Singh keeps calm amid the havoc
THE BEAST awoke from its slumber, and how. As a stiff wind blew in with a vengeance off the Atlantic, the Ocean Course – a mere pussycat for the opening episode – was transformed. The result, if not carnage, was an examination that proved beyond many as the second round of the 94th USPGA brought some players to their knees, although two-time champion Vijay Singh and Phil Mickelson contrived to contradict those who failed to cope.
Singh, with a hugely impressive 69, and Mickelson, who shot 71, were among a handful of players from the early wave who managed to record sub-par rounds. To his immense credit, Michael Hoey – playing on an invite from the PGA of America – was another to do so, his 70 providing an apposite response to an opening 78 for 178, four over, that ensured his survival into the weekend.
Even Mickelson was taken with Singh’s round, which came as winds gusted to 30 miles an hour. The havoc wreaked was evident in some of the other scores. The unfortunate club professional Doug Wade laboured to a 93. At least he finished. Among those to evacuate the property was Kevin Na, who retired in midstream with a shoulder injury, and Scott Verplank (hip injury).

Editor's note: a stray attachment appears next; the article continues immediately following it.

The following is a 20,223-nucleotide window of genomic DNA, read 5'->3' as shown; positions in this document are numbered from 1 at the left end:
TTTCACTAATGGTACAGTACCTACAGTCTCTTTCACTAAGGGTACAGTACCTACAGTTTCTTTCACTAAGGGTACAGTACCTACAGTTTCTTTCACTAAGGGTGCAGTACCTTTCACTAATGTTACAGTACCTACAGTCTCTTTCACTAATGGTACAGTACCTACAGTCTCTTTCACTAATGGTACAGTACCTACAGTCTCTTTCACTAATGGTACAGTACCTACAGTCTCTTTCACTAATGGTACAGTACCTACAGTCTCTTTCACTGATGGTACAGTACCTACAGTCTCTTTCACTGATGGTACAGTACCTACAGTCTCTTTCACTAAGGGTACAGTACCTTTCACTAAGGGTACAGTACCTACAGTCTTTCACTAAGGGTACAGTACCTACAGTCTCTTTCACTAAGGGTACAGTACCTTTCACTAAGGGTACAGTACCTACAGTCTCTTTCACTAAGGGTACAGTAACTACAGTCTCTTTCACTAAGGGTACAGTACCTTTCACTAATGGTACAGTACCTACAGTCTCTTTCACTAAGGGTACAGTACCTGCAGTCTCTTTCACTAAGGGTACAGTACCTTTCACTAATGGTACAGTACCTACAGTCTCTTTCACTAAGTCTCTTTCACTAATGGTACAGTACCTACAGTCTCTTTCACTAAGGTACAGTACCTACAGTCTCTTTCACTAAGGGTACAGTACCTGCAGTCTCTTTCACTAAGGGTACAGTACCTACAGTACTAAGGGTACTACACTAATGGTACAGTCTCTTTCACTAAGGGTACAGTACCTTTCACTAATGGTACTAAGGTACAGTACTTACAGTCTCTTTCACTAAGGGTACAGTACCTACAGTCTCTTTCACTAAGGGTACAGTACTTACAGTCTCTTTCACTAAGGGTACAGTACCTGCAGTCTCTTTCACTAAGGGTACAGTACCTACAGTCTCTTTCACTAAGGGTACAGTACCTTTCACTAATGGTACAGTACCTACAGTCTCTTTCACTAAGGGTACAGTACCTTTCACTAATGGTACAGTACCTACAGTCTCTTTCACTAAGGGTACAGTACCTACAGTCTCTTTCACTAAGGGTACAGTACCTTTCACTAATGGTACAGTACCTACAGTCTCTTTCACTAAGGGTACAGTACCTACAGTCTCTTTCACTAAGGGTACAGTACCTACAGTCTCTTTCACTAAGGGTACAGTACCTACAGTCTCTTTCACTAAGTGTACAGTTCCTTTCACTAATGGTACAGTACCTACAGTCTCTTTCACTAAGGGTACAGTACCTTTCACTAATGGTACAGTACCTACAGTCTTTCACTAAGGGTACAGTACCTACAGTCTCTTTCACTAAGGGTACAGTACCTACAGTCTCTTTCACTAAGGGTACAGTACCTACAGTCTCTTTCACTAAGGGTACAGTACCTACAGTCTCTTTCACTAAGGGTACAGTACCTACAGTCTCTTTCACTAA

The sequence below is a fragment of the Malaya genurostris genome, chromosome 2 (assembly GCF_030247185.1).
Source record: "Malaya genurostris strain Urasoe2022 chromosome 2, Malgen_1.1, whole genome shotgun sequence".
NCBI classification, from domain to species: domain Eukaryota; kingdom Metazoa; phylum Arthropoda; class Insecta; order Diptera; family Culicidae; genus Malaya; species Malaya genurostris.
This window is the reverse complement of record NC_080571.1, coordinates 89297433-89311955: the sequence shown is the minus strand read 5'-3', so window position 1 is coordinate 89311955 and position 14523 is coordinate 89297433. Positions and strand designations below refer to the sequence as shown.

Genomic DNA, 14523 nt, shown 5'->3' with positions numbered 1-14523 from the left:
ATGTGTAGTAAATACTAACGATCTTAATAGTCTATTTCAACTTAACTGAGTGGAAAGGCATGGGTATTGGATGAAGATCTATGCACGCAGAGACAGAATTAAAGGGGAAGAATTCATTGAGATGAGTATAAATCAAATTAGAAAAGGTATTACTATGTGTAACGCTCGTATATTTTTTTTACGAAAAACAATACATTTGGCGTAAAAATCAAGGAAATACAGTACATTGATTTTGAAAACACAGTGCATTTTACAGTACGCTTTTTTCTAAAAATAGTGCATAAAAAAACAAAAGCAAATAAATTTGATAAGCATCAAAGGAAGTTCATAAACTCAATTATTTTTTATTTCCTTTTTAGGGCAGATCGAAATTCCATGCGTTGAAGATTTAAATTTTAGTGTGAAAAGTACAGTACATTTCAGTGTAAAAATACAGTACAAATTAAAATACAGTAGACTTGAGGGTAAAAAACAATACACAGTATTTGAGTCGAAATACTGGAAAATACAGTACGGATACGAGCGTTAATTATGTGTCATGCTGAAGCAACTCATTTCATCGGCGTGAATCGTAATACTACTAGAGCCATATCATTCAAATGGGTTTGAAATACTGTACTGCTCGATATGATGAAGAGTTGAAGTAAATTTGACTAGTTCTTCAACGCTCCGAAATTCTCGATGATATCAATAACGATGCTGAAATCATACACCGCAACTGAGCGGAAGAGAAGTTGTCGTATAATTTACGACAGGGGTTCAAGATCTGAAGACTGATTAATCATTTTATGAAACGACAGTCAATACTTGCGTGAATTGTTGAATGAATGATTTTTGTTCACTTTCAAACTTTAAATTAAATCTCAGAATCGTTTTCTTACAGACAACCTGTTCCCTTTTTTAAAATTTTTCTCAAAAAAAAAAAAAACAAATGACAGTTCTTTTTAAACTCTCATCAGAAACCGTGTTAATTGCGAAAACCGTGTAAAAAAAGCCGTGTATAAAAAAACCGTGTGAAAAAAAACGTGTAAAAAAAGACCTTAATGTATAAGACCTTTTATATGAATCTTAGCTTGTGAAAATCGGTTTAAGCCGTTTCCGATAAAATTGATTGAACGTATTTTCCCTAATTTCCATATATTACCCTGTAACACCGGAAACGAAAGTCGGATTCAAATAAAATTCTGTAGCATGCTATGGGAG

Luke Donald also vacated another Major without a title of his own. The Englishman started his second round with a double-bogey and finished with a bogey which left him signing for a 76 for 150. “One of those weeks,” lamented Donald, who failed to adapt his game from the clam practice days to the different test presented once the wind blew.
As for British Open champion Ernie Els, there was to be no whinging or moaning. “It’s a great layout. I think Pete Dye is a genius,” said the South African, who shot 75 for 147. Some way off the pace, but nevertheless with a ticket into the weekend where, on this course and in these conditions, anything is possible
As Carl Pettersson – the overnight leader – maintained his solid play in the late wave and Tiger Woods used his putter as a saviour to keep his own hopes alive, Rory McIlroy dropped three shots in his opening 10 holes to drop onto the fringes.
But it was Singh who assumed the clubhouse lead with an impressively solid round that consisted of five birdies and two bogeys.
Of Singh’s round, Mickelson remarked: “These conditions here where you don’t have an option to go on the ground, (where) you have to keep it through the air, plays right to his strength. He hits the ball extremely solid and penetrates right through the air and he’s done that his whole career.